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Java Streams vs Reactive Streams: Which, When, How, and Why? by Venkat Subramaniam

1 min read

Java 8 introduced Streams and Java 9 now has Reactive API. Which one should we choose, when should we choose them, why, and how to use one vs. the other. This session will answer all those questions, by diving deep into the APIs using live code examples.

Venkat Subramaniam
From Agile Developer, Inc.
Dr. Venkat Subramaniam is an award-winning author, founder of Agile Developer, Inc., creator of, and an instructional professor at the University of Houston.

He has trained and mentored thousands of software developers in the US, Canada, Europe, and Asia, and is a regularly-invited speaker at several international conferences. Venkat helps his clients effectively apply and succeed with sustainable agile practices on their software projects.

Venkat is a (co)author of multiple technical books, including the 2007 Jolt Productivity award winning book Practices of an Agile Developer. You can find a list of his books at

20 thoughts on “Java Streams vs Reactive Streams: Which, When, How, and Why? by Venkat Subramaniam

  1. Created a short summary for my own use:

    In the context of imperative programming:

    1. List-based functional programming is eagerly evaluated.
    2. Stream() introduced in Java 8 and is the seam showing we're not programming imperatively anymore. Is it required, though?
    a. imperative – what and how
    b. declarative – what and not how + higher order functions = FP. Code reads like the problem statement, through "internal iteration"/ "iteration on autopilot"
    Mutability is OK, but shared mutability is not.
    3. In OOP we encapsulate moving parts – in FP, we eliminate them.
    4. Is stream API slow – you don't want a faster bicycle, but a rocket – EASIER TO PARALLELIZE
    5. List is bucket, Stream is pipeline. You don't store water in a pipeline, you just move it through there.
    6. Functional composition (builder pattern) is essential.
    7. Lazy evaluation example – removing the terminal (collect) method – functions not being called anymore, as result not needed.
    8. Many languages give programming pattern, such as Groovy, but laziness not there, as it depends on implementation.

    Limitations of streams:
    1. Single use only. Example where a stream is assigned to a variable, printed and then used with different filter condition. Result: IllegalStateException: stream has been operated on or closed.
    a. Concept: streams like QTips – use once and throw away.
    2. Not possible to fork in the middle. Only a single terminal operation.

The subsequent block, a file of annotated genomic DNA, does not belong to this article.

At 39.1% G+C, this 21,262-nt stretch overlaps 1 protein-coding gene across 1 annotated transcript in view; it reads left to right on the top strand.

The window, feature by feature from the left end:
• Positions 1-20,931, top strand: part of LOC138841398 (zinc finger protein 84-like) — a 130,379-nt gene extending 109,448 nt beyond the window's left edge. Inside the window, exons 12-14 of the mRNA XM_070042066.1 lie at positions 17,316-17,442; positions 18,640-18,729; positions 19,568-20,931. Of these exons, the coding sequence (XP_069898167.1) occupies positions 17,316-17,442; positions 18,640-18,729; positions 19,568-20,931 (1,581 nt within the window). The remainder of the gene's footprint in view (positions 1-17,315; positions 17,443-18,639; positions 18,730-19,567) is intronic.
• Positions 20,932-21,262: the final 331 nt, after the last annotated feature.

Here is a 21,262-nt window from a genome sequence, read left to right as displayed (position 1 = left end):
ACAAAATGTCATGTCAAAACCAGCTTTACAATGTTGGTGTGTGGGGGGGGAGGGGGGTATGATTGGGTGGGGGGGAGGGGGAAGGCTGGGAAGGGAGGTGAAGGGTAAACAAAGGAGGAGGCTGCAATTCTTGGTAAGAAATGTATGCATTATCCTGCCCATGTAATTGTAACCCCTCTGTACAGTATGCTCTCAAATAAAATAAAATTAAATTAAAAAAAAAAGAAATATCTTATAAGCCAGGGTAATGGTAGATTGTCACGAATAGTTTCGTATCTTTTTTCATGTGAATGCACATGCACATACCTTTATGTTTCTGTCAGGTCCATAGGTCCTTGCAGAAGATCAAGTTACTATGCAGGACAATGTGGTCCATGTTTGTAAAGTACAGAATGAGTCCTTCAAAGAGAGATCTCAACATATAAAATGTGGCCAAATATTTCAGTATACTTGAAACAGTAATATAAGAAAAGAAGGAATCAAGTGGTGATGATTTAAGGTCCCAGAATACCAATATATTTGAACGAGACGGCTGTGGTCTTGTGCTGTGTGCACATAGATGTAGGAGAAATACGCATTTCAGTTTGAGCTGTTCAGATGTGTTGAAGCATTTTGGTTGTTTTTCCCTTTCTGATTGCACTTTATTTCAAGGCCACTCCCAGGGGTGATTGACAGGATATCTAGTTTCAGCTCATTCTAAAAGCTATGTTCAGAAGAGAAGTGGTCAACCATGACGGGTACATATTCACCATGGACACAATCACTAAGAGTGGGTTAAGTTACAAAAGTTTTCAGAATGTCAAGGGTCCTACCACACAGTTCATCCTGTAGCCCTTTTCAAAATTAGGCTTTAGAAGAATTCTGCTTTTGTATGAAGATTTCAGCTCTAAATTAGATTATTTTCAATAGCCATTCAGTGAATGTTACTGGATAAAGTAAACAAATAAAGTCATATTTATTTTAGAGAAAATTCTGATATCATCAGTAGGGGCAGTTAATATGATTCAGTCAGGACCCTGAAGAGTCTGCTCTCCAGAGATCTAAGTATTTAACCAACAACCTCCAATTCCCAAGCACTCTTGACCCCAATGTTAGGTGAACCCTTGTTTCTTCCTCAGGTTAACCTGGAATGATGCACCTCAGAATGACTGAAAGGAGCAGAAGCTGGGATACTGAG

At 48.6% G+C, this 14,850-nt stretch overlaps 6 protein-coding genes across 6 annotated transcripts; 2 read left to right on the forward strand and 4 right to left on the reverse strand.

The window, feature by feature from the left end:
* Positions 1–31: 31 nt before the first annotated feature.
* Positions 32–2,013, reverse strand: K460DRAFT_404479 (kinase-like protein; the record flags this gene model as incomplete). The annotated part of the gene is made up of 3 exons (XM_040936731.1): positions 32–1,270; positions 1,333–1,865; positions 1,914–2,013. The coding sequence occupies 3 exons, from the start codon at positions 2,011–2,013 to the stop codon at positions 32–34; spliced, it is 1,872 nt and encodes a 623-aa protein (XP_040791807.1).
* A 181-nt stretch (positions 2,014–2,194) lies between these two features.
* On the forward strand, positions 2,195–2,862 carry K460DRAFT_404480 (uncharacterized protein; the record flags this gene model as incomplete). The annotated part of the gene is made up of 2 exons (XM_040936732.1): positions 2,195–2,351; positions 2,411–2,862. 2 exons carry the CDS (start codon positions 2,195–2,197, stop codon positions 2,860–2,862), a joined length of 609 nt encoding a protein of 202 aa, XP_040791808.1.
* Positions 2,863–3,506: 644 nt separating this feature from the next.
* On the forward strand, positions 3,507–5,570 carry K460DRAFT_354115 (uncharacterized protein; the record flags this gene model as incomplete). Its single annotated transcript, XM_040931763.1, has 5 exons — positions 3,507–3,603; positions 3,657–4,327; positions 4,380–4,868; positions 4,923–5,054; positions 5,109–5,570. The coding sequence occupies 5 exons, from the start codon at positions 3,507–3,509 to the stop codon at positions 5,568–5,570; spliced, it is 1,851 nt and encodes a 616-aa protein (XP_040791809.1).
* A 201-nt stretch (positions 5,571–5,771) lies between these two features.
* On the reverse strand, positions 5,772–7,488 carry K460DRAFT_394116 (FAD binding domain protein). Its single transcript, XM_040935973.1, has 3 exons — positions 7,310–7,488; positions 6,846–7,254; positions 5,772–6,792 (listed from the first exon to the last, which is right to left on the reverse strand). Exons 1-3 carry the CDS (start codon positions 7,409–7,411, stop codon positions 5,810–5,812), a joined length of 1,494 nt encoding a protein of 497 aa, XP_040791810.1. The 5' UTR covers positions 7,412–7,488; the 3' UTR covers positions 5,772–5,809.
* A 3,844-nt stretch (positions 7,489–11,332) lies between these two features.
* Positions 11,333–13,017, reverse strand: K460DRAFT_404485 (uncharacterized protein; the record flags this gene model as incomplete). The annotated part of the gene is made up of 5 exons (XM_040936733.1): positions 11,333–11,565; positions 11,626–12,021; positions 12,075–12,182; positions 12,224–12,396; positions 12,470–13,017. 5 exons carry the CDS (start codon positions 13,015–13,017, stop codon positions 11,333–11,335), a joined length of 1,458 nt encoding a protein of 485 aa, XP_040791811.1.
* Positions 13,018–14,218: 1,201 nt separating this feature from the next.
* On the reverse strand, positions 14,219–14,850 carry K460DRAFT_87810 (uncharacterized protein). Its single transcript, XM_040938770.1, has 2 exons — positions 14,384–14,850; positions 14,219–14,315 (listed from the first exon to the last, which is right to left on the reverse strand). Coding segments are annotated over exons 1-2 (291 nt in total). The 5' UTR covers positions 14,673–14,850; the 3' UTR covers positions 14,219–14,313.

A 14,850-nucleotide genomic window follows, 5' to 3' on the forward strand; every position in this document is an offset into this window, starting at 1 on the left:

3. How do you deal with exceptions: sorry :(. Exception handling is an imperative-style idea: call a function, which calls a function, etc. and destroys your callstack.
    a. Scala has Mono monads and Either objects – provides safe handling, which is propagated and used in downstream stages. Lacks cohesion!
    b. Still good luck – we want pure functions and exceptions normally come from impurity.

    Reactive systems:

    1. Came out of Microsoft research, but just a new name for old concept – system that reacts to stimuli
    2. Four pillars of reactive programming:
    a. Elasticity
    b. Message-driven
    c. Responsive
    d. Resilience – circuit breakers built in, partial access to application
    3. Close to the 80's concept of dataflow computing: d → f → d →f
    a. Instructions ready to fire when the data is available
    b. Serverless computing (AWS Lambda) == dataflow programming. At the minute computation is ready and prepared it can run on ANY server with predefined affinity
    4. Reactive programming is FP++ – builds on lazy evaluation and functional composition
    a. Example with Flowable and subscribe on it
    5. Both Java Streams and Reactive ones push data, regular iterators pull. They are similar to Observable, you register to it and it pushes data to you.
    6. Both can return 0, 1 or more data.
    7. Java 8 Streams deal only with data. RS contain three channels (Data, Err, Complete). In RS error is just another form of data.
    8. RS are asynchronous, so you are not locked into parallelism (sync).
    9. RS can handle consumer back-pressure.
    10. Multiple subscribers in RS, where single pipeline in Java Streams
    11. Interface differences:
    a. Reactive Stream:
    – Publisher
    – Subscriber
    – Subscription – session between emitter and subscriber, can hold context
    – Processor – publisher + subscriber
    – Implementations: RxJava, Akka, Reactor (Spring 5), RSocket
    b. Java reactive streams – same interface, since Java 9 – in the java.util.concurrent.Flow.* class

  2. Thanks again for providing inspiring and great talk of the Reactive Streams concept. Hats off to your relentless contribution to the Java community. You are a truly Inspiring tech talker.

  3. @37 Exceptions. You can be proactive by using a filter to eliminate problematic data from stream. This works for many kinds of cases, e.g. if the list of numbers in the example contained a null.

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